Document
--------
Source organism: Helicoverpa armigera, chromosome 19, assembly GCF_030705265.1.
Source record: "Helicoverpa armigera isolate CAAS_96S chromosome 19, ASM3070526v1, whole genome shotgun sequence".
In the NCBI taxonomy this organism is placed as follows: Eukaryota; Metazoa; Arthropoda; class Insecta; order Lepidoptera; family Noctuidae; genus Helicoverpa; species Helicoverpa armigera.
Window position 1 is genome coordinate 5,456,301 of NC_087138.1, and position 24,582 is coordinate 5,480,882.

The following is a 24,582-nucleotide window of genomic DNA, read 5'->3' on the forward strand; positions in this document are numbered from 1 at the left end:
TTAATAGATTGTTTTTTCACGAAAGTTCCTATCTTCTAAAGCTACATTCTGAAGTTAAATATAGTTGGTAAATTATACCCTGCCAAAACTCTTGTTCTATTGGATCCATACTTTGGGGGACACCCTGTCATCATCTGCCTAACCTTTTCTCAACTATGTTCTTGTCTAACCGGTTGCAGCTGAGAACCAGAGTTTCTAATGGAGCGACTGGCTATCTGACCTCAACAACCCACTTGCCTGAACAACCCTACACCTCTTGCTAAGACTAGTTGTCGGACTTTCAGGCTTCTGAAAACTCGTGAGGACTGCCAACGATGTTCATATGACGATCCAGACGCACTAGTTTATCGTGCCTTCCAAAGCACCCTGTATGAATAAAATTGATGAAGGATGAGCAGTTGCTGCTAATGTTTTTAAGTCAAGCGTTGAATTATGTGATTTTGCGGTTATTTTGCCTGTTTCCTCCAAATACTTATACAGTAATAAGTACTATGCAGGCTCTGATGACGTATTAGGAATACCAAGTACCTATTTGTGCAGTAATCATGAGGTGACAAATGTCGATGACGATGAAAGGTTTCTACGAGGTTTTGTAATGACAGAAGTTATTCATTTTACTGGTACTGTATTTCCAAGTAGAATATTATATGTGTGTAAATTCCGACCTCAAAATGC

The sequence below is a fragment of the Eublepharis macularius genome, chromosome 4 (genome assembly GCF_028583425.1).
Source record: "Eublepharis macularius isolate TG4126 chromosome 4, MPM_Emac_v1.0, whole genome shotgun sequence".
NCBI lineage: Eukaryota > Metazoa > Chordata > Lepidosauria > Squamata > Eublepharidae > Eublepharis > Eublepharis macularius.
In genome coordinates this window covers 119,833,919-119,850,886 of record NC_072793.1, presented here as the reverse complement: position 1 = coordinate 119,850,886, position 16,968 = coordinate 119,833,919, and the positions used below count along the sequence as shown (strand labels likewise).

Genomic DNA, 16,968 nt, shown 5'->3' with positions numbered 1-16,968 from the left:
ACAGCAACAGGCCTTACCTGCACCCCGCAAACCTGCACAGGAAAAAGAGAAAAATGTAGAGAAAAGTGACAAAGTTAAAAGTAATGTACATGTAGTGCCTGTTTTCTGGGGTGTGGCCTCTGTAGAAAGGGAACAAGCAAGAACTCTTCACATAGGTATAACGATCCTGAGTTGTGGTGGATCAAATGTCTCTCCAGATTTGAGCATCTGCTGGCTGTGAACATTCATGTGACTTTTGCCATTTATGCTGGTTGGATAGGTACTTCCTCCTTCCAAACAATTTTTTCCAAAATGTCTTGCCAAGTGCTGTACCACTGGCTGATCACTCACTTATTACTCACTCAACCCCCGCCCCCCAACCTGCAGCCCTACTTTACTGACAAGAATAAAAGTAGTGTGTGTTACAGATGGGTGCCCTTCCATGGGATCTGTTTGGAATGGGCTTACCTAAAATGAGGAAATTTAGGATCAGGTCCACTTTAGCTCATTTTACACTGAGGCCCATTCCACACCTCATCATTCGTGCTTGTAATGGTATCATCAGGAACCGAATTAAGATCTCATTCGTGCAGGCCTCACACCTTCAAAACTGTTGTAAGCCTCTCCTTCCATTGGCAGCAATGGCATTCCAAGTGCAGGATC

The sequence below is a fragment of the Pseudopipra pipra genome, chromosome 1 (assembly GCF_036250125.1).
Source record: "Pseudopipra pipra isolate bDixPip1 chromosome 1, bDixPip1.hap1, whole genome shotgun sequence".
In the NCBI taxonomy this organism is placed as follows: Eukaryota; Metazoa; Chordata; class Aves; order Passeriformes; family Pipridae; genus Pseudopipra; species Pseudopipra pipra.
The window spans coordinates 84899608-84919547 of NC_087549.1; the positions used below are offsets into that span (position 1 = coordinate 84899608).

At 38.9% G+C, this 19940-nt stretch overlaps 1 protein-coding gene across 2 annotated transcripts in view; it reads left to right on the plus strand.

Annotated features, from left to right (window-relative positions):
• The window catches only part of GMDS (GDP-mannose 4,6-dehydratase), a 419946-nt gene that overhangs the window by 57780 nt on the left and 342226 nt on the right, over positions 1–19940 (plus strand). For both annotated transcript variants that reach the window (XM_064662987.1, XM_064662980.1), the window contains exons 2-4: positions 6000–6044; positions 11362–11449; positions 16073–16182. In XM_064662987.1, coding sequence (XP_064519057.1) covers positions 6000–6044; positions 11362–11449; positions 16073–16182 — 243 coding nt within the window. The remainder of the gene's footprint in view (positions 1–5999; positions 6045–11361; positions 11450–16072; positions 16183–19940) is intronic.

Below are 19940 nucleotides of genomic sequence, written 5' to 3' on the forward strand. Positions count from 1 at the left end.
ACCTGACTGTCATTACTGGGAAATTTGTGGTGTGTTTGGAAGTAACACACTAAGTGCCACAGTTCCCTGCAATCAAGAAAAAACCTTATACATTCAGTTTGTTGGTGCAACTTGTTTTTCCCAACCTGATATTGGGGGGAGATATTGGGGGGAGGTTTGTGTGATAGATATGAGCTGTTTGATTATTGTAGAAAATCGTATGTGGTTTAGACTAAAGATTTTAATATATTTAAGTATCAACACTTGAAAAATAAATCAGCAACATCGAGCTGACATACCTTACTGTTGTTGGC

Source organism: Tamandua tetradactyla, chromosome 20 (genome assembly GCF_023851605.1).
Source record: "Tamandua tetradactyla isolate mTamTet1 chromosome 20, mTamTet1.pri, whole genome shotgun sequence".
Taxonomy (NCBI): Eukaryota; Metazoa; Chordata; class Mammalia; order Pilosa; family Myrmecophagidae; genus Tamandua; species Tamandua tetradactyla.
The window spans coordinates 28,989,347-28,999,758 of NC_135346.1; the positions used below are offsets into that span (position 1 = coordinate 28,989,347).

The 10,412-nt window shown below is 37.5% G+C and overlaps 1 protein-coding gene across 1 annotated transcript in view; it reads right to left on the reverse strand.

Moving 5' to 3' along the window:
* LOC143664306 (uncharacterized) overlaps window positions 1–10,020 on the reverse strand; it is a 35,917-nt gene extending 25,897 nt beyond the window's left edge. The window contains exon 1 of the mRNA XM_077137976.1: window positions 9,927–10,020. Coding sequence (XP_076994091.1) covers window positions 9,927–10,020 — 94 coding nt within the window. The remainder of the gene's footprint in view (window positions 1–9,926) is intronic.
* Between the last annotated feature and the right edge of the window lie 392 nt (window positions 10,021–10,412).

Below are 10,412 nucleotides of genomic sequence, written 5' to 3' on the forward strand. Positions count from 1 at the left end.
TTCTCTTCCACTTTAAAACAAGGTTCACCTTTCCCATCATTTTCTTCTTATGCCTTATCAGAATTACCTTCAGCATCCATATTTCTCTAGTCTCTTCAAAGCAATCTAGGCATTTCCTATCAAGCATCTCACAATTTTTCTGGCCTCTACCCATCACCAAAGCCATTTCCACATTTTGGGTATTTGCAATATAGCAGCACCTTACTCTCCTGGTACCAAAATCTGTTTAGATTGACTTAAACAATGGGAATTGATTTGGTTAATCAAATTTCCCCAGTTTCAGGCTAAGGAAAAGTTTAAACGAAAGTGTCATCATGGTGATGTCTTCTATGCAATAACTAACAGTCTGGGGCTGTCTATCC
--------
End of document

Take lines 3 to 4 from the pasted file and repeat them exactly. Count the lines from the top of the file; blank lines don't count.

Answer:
In the NCBI taxonomy this organism is placed as follows: Eukaryota; Metazoa; Arthropoda; class Insecta; order Lepidoptera; family Noctuidae; genus Helicoverpa; species Helicoverpa armigera.
Window position 1 is genome coordinate 5,456,301 of NC_087138.1, and position 24,582 is coordinate 5,480,882.